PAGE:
Then there are terms like sustainability that also muddy the waters a little. Sustainability, in terms of businesses, is about operating in such a way as to secure longevity for people, planet, and profits. It is about aligning business operations with the greater good of people and the planet, finding new ways of working that have as little negative, and as much positive, impact as possible.
As you can see, there is a lot of overlap between these terms. And, to some extent, they can be used interchangeably. But to take an organisation’s efforts to the next level, we think it pays to understand them all individually.
What this means for businesses
Despite their differing definitions, the effect of being a responsible, purpose-driven organisation tends to be the same, no matter what specific label you give your efforts.
Engaging with CSR or social value can work wonders for an organisation’s reputation and competitive advantage. Especially going into 2021, suffering the ongoing effects of COVID-19, consumer and investor demand on businesses in terms of social value will be significant. People want businesses who mirror their own values and commitments. Businesses who go above and beyond to not only secure profit for themselves, but improve the state of society and the planet for everyone else.
As such, engaging with social initiatives helps massively when securing funding or investment. It helps to align you with consumer values and expectations, putting your organisation in the centre of your respective industry. In short, to be successful as a business in this day and age, you have to be making positive impacts to some degree.
Just look at these statistics:
- 63% of respondents will be expecting companies to continue their efforts in terms of social value and environmental impact, even after the pandemic.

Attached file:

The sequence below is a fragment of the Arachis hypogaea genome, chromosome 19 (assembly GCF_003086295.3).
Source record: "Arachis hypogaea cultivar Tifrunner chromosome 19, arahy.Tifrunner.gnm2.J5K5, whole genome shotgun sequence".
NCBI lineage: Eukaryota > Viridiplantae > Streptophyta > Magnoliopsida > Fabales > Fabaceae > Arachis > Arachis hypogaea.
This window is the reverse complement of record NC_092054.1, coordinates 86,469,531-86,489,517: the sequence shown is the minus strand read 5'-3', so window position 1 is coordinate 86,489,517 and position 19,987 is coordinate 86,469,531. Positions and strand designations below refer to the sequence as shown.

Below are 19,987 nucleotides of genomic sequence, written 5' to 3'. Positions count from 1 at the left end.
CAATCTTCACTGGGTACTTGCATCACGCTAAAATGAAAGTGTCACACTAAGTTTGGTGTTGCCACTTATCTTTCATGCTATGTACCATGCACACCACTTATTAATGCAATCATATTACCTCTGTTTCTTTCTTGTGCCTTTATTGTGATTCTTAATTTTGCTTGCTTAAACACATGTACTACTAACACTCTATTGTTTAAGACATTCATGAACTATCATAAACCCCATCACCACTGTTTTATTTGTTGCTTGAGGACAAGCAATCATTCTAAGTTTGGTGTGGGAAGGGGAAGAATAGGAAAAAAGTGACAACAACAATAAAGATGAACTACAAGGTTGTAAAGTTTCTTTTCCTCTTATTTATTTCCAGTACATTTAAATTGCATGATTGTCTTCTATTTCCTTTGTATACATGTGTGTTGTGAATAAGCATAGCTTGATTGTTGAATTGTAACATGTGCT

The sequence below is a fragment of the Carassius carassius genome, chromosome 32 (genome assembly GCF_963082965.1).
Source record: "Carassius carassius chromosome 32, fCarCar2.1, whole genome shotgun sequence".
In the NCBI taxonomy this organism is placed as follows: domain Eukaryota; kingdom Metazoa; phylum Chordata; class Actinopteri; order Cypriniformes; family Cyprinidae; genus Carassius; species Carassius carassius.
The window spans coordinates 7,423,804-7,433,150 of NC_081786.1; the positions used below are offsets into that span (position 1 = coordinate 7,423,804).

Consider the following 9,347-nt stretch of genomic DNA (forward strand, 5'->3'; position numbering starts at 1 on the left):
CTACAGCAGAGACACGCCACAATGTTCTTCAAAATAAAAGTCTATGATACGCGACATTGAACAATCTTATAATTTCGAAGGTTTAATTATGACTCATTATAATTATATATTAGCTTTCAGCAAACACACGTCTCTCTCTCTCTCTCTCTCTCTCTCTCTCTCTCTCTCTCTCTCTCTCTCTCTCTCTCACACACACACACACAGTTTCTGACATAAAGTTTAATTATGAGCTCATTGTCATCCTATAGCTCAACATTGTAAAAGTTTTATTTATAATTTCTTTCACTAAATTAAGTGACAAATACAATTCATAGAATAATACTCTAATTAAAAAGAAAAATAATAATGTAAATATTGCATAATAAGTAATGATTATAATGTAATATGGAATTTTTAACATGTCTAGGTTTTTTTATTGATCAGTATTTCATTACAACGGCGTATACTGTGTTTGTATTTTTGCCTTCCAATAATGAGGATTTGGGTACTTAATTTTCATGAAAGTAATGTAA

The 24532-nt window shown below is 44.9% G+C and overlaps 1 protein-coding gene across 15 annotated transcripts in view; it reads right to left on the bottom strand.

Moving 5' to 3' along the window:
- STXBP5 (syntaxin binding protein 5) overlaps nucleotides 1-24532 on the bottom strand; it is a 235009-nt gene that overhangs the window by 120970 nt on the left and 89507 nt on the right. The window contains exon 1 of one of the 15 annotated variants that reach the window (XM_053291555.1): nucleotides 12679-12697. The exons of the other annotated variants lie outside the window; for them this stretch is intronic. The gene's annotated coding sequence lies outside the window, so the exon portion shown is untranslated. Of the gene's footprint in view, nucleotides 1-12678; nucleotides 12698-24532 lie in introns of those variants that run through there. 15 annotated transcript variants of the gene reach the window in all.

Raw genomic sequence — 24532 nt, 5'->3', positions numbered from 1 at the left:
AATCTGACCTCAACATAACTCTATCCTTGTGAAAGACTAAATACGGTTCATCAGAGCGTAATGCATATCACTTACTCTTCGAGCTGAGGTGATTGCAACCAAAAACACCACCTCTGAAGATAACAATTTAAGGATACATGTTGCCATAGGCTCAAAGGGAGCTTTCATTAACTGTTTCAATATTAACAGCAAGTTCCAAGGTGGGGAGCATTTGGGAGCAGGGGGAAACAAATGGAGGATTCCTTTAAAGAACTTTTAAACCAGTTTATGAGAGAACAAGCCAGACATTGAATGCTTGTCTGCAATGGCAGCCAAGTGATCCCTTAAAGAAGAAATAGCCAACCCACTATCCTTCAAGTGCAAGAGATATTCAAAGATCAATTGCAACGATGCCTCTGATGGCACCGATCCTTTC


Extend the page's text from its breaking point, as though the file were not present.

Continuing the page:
- When a brand has a strong purpose, consumers are 4.5 times more likely to champion the company and recommend it.
- 85% of executives believe that being a purpose-driven company drives profit.
- Brands with a high sense of purpose have experienced a brand valuation increase of 175% over the past 12 years, compared to a 70% growth rate for brands with a lower sense of purpose.
Ethical drivers (76%) are 3x more important to company trust than competence (24%).
It is just the right thing to do
Profitability, reputation, and business success aside, operating in a more socially valuable way is just the right thing to do.
Becoming a more purpose-driven business that gives back and makes a difference is about the tangible, human-level impact and progress you make just as much as it is about what your business can get back as a result.
Now we have covered the basics and broken down the terminology, you are in a good place to improve your organisation’s social impact in 2021. Next week, we will look into exactly what being a socially responsible, valuable business looks like.
At Impact, we provide a simple, accessible platform that makes social value, sustainability, and CSR reporting easy. We empower businesses to make more social impact than ever before, simplifying how you collect, analyse, and report on your non-financial data. If you have any questions, or are interested in a demo, get in touch on 0161 532 4752.